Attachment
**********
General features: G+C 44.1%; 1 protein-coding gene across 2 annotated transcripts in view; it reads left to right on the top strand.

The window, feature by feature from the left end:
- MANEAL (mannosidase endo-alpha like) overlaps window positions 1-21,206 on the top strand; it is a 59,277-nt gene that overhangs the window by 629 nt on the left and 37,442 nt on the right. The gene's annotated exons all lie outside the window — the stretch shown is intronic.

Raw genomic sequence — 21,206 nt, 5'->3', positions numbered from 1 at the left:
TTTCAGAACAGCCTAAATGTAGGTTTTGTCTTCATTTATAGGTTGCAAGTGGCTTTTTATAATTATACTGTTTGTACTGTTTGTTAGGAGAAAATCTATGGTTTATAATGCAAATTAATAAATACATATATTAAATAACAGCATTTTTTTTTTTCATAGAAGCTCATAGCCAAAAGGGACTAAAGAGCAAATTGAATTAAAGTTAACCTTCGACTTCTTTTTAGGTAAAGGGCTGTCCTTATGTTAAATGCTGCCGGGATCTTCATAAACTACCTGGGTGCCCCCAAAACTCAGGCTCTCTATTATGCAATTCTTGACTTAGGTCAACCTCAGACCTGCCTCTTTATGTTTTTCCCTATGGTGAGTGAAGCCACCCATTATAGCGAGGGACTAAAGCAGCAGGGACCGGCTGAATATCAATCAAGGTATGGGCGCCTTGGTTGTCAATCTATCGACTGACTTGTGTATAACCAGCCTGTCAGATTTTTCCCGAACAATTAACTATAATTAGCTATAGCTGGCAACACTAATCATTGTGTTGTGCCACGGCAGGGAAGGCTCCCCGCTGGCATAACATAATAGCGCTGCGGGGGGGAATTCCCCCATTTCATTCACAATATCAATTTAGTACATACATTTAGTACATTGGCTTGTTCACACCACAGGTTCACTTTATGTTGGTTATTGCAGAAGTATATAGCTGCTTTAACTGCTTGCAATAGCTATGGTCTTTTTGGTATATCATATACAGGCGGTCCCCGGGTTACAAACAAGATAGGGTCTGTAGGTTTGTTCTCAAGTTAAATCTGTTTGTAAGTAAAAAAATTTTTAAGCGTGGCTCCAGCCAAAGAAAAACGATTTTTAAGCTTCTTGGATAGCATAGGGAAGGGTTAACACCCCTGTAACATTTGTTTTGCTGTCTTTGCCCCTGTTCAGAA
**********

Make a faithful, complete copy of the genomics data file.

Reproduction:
General features: G+C 44.1%; 1 protein-coding gene across 2 annotated transcripts in view; it reads left to right on the top strand.

The window, feature by feature from the left end:
- MANEAL (mannosidase endo-alpha like) overlaps window positions 1-21,206 on the top strand; it is a 59,277-nt gene that overhangs the window by 629 nt on the left and 37,442 nt on the right. The gene's annotated exons all lie outside the window — the stretch shown is intronic.

Raw genomic sequence — 21,206 nt, 5'->3', positions numbered from 1 at the left:
TTTCAGAACAGCCTAAATGTAGGTTTTGTCTTCATTTATAGGTTGCAAGTGGCTTTTTATAATTATACTGTTTGTACTGTTTGTTAGGAGAAAATCTATGGTTTATAATGCAAATTAATAAATACATATATTAAATAACAGCATTTTTTTTTTTCATAGAAGCTCATAGCCAAAAGGGACTAAAGAGCAAATTGAATTAAAGTTAACCTTCGACTTCTTTTTAGGTAAAGGGCTGTCCTTATGTTAAATGCTGCCGGGATCTTCATAAACTACCTGGGTGCCCCCAAAACTCAGGCTCTCTATTATGCAATTCTTGACTTAGGTCAACCTCAGACCTGCCTCTTTATGTTTTTCCCTATGGTGAGTGAAGCCACCCATTATAGCGAGGGACTAAAGCAGCAGGGACCGGCTGAATATCAATCAAGGTATGGGCGCCTTGGTTGTCAATCTATCGACTGACTTGTGTATAACCAGCCTGTCAGATTTTTCCCGAACAATTAACTATAATTAGCTATAGCTGGCAACACTAATCATTGTGTTGTGCCACGGCAGGGAAGGCTCCCCGCTGGCATAACATAATAGCGCTGCGGGGGGGAATTCCCCCATTTCATTCACAATATCAATTTAGTACATACATTTAGTACATTGGCTTGTTCACACCACAGGTTCACTTTATGTTGGTTATTGCAGAAGTATATAGCTGCTTTAACTGCTTGCAATAGCTATGGTCTTTTTGGTATATCATATACAGGCGGTCCCCGGGTTACAAACAAGATAGGGTCTGTAGGTTTGTTCTCAAGTTAAATCTGTTTGTAAGTAAAAAAATTTTTAAGCGTGGCTCCAGCCAAAGAAAAACGATTTTTAAGCTTCTTGGATAGCATAGGGAAGGGTTAACACCCCTGTAACATTTGTTTTGCTGTCTTTGCCCCTGTTCAGAA